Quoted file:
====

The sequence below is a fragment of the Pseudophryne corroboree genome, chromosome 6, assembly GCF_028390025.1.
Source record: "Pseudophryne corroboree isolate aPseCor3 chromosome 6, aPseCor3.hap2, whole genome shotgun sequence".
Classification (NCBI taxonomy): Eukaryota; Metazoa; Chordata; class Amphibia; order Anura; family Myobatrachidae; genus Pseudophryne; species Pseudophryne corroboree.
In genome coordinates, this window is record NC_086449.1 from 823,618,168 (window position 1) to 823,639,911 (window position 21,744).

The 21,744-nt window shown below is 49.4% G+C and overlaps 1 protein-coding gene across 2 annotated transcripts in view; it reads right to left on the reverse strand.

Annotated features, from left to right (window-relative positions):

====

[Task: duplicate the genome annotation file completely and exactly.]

The sequence below is a fragment of the Pseudophryne corroboree genome, chromosome 6, assembly GCF_028390025.1.
Source record: "Pseudophryne corroboree isolate aPseCor3 chromosome 6, aPseCor3.hap2, whole genome shotgun sequence".
Classification (NCBI taxonomy): Eukaryota; Metazoa; Chordata; class Amphibia; order Anura; family Myobatrachidae; genus Pseudophryne; species Pseudophryne corroboree.
In genome coordinates, this window is record NC_086449.1 from 823,618,168 (window position 1) to 823,639,911 (window position 21,744).

The 21,744-nt window shown below is 49.4% G+C and overlaps 1 protein-coding gene across 2 annotated transcripts in view; it reads right to left on the reverse strand.

Annotated features, from left to right (window-relative positions):